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Ohio church continues quest for energy-saving measures

Commitment to the environment dates to the 1990s

by Rick Jones | Presbyterian News Service

Fairmount Presbyterian Church has implemented energy-saving measures including new lighting and improved building maintenance that have resulted in a savings of about $10,000 per year. (Photo by Keith Mills)

LOUISVILLE – Conserving energy and caring for the environment are not new tasks for Fairmount Presbyterian Church in Cleveland Heights, Ohio. Since the mid 1990s, the congregation has been committed to finding ways to cut energy costs, while improving the environment in its own community.

“Our first Earth Keepers group took on a number of projects from recycling paper to switching out incandescent bulbs with fluorescents,” said church member Keith Mills. “There is a creek alongside the church that we’ve cared for and we have a garden outreach program and have worked with the community to maintain one of it’s garden sites.”

When Mills became involved, the church’s budget was tight and supporting various ministry programs was becoming difficult. That’s when members began looking at other ways to generate dollars for programs.

“My background is in engineering so I was pretty sure we could do better than what we were doing, so we founded our own earth stewards group in 2008,” he said. “I wanted to have a practical and faithful side and felt it was very important that we make an impact in the church through energy savings.”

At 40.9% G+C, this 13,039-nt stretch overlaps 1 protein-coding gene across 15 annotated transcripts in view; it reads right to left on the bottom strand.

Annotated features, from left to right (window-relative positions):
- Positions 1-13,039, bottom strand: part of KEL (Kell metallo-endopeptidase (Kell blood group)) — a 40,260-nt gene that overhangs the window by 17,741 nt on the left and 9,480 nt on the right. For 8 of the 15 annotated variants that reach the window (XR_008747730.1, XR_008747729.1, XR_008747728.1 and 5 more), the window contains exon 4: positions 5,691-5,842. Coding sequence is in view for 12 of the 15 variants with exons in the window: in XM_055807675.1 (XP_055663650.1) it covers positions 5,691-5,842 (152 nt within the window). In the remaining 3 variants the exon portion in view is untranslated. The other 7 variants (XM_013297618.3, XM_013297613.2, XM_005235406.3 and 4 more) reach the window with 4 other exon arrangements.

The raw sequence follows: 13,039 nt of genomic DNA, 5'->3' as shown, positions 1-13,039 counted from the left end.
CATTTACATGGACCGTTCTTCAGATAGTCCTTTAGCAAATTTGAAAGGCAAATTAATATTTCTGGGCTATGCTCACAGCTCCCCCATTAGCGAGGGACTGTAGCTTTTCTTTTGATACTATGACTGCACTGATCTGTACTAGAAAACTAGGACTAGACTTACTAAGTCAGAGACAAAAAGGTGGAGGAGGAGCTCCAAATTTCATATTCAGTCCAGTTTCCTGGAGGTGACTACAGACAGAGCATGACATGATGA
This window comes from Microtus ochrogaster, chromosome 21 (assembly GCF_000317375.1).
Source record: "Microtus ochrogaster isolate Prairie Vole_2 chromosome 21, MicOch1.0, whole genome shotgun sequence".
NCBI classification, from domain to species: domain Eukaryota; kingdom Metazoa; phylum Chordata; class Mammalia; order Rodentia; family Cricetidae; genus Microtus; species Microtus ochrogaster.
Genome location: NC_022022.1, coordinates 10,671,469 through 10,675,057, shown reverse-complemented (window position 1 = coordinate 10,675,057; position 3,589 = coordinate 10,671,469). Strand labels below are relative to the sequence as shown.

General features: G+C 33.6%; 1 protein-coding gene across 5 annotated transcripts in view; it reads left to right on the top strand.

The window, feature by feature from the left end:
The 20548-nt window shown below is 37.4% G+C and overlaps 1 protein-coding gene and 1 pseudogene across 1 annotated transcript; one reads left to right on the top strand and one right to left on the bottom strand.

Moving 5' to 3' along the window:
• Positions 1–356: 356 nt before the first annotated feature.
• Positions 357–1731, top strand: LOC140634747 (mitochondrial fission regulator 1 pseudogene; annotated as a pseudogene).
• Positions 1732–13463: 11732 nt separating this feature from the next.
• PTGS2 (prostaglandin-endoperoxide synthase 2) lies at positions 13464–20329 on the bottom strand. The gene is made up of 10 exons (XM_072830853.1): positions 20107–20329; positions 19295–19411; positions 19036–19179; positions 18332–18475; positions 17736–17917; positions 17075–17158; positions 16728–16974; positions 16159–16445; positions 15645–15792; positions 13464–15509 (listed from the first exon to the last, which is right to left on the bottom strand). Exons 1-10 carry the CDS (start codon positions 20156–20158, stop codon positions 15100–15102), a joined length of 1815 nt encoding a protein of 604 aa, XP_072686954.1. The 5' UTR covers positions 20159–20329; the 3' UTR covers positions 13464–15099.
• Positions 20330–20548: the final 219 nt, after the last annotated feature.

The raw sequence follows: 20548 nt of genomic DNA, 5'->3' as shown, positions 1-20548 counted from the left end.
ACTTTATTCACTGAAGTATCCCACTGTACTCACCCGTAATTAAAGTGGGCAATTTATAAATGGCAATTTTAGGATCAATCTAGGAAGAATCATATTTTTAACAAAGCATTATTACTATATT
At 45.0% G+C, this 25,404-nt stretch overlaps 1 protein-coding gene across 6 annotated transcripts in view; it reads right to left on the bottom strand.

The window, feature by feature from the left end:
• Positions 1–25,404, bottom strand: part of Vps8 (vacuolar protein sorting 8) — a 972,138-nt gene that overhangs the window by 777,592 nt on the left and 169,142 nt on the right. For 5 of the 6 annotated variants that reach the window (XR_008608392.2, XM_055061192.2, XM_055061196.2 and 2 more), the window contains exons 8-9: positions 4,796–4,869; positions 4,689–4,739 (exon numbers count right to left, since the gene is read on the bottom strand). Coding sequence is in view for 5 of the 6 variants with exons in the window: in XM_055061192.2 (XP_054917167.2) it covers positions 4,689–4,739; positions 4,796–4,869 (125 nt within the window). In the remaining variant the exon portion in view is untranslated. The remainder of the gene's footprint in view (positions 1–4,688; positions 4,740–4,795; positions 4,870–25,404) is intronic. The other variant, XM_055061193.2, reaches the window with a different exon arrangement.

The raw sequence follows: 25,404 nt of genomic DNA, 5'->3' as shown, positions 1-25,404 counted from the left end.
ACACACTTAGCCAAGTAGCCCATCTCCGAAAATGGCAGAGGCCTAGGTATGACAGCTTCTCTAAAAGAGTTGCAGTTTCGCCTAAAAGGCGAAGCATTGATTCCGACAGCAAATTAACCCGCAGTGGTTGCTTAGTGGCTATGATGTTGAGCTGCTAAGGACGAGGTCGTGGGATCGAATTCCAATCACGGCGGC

Mills said the church expanded its recycling program to include the collection of metals and plastics, established water conservation programs with rain barrels and took on several other causes.

“We had an unemployed building manager who joined the trustees at the church and he went right to work in our facilities,” Mills said. “He found that one of our water pumps was leaking hot water, literally sending money down the drain so he insulated all of the pipes. We also did an energy audit and had an inspector review our facilities. He gave us a list of things to improve.”

As LEDs came along, the church began replacing existing lights and found them to be not only practical, but cost effective as well.

“Our building manager also started working with the church on how to operate the building and reduce expenses by lowering the temperatures, especially in rooms that were overheated,” Mills said. “Lighting has been something we’ve really focused on improving.”

Mills believes the work over the past 10 years has helped change the mindset of the church around facilities and utilities.

“We’ve saved about $10,000 a year on energy costs by being more efficient with our electrical and gas consumption,” he said. “The savings go into the general fund, taking the pressure off of raising money for mission projects. It makes it easier for us to expand our projects.”

Mills recently traveled to Shepherdstown Presbyterian Church in West Virginia to learn how that church has utilized solar power.

“I was blown away by the church’s spirit. There was nothing that was going to stop them,” he said. “When I talked with the team that had been working on solar energy, they were very creative and found a way to make it happen.”

While solar power may not be in the immediate future for Fairmount, Mills says it is something to think about for the future, and he also had some advice for churches that are considering ways to care for God’s creation.

“I would advise that they become aware of what nature does for us,” he said. “I’m sitting in a car looking at the trees in front of me, just being aware of the beauty of everything and the desire to sustain it because it sustains us. God’s creation is beautiful and is worth protecting.”


Environmental Ministries is a part of the Presbyterian Hunger Program and is made possible through the One Great Hour of Sharing.

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